To provide photographers with a broader perspective about mobiles, lenses and cameras, here are links to articles, reviews, and analyses of photographic equipment produced by DxOMark, renown websites, magazines or blogs.
The Olympus OM-D E-M1 Mk II is the company’s new flagship mirrorless model, sitting above the PENs and is the latest addition to the range. Featuring a newly developed 20.4-MP Live MOS sensor and an impressively powerful TruePic VIII processor, the new model is capable of burst rates of up to 60 fps with AF-S (using the optional electronic shutter mode), and up to 18 fps with AF-C.
Olympus’s latest mirrorless hybrid offering, the OM-D E-M5 Mark II, is an updated version of their original and hugely successful E-M5. Boasting a new weather-resistant shell and improvements to its handling and performance capabilities, the latest model sticks with the same resolution 16Mp four-thirds sensor as its predecessor. With the lab tests just in, let’s see how the Sensor Scores for the new OM-D E-M5 Mark II stack up against the competition.
Olympus has unveiled an updated Mark II version of their hugely popular OM-D E-M5 mirrorless hybrid camera.Continuing to feature a 16Mp Micro-Four-Thirds sensor, the new Olympus OM-D E-M5 Mark II offers enhanced image stabilization, a new 40Mp high-resolution image stitching mode, and the refined build quality of its predecessor — but with enhanced handling capabilities.
We’ve analyzed the image quality of 33 lens models, around 70% of the current range using the native MFT mount, on the new Olympus OM-D EM-10. Read onto find out which of those lenses perform best and which, if any, you should try and avoid when paired with the new camera.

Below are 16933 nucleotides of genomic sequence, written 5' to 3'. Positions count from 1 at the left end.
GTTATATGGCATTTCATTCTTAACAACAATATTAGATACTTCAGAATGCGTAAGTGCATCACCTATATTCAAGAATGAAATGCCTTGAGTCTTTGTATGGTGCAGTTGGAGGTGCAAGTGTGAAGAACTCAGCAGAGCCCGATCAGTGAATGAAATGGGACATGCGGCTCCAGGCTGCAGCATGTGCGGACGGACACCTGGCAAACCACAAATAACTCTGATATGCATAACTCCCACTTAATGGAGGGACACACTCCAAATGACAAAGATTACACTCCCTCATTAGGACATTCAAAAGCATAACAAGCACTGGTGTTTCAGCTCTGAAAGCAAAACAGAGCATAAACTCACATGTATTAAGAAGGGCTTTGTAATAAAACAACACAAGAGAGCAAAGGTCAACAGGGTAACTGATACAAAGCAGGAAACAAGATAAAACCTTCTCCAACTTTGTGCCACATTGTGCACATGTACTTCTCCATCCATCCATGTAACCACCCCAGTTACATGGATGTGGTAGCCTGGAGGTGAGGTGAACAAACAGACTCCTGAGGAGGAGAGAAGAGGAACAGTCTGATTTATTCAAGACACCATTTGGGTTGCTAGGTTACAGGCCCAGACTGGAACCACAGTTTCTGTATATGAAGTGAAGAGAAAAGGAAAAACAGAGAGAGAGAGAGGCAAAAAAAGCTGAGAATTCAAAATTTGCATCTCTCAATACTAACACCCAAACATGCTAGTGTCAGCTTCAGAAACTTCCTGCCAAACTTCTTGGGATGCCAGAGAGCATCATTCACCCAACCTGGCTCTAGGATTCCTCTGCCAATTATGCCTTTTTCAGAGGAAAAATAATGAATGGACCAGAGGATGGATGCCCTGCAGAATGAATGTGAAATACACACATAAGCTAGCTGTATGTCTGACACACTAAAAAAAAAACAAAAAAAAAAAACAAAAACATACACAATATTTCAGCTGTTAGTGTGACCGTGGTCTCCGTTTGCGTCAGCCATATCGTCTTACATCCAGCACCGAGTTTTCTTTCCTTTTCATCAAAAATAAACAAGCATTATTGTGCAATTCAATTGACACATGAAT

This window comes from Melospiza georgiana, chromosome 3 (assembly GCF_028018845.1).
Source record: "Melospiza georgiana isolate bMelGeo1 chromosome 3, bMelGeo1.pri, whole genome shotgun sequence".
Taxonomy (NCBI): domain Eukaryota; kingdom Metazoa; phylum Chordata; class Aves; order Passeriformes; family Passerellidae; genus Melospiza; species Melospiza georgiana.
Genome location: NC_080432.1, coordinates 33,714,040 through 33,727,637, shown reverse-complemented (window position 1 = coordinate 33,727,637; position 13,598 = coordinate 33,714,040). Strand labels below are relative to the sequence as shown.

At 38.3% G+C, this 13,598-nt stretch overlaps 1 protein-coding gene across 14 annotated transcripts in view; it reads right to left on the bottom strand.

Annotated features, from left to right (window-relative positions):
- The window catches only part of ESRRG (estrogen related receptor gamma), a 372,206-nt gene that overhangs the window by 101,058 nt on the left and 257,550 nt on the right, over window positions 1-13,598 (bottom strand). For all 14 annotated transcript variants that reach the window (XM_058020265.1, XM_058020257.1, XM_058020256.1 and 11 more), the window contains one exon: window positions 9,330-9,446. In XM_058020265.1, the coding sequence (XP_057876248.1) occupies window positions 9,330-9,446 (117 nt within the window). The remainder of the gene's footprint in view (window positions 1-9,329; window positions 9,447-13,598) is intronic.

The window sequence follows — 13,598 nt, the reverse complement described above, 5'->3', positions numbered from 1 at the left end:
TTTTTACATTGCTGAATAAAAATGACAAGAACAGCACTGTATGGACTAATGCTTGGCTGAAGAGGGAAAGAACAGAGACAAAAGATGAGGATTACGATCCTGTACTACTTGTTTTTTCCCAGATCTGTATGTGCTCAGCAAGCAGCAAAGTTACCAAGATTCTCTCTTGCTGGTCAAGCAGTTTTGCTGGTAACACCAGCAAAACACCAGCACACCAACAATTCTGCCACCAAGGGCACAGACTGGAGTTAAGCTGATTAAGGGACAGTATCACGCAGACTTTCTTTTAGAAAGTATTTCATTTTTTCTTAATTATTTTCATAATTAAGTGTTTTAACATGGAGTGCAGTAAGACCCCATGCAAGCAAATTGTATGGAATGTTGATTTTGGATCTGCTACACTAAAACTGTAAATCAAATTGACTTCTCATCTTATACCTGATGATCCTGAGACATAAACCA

We’ve analyzed the image quality of 33 lens models, around 70% of the current range using the native MFT mount, on the new Olympus OM-D EM-10. Read on to find out which of those lenses perform best and which, if any, you should try and avoid when paired with the new camera.
After the initial interest surrounding the original Nikon 1 V1 and the somewhat lackluster follow-up to that in the form of the Nikon 1 V2, the firm has introduced, arguably, the most exciting looking and capable model yet, the Nikon 1 V3. Read on to find out how this reimagined model performs.
Following on from the firm’s hugely popular E-M5 and E-M1 models Olympus has introduced a new ‘entry-level’ model, the E-M10, sharing most of the features of both siblings. Read on to find out how the new model performs.
Bearing a striking resemblance to the firm’s hugely popular mirrorless OM-D E-M5 the Stylus 1 is in fact a high-end digital compact camera complete with EVF and a high speed constant aperture 28-300mm equivalent zoom. Is it enough to compete with rival offerings and reclaim some of the market share taken by camera-phones? Read on to find out how well it performs.
With a traditional looking design, the latest addition to Panasonic’s Lumix CSC range the GM1 is, arguably, the firm’s slickest camera yet. It has the same 16-Mpix-resolution sensor as the larger, rangefinder-style GX7, and although housed in a tiny aluminum shell it features a 3-inch touchscreen LCD, plenty of manual control and an electronic shutter capable of 1/16000th max shutter speed and 40fps burst. Read on to find out how this super-compact model performs.
The Olympus OM-D E-M1 is the new flagship model in the range and features a newly-designed pro-grade body and a modified 16-Mpix sensor incorporating on-chip phase-detection pixels for backwards compatibility with the firm’s 4:3 lenses.
While we’ve not analyze the performance of those earlier lenses on the E-M1, we have assessed the image quality of 33 models (more than 70% of the current range) using the native MFT mount.
Read onto find out which of those lenses perform best when paired with the camera.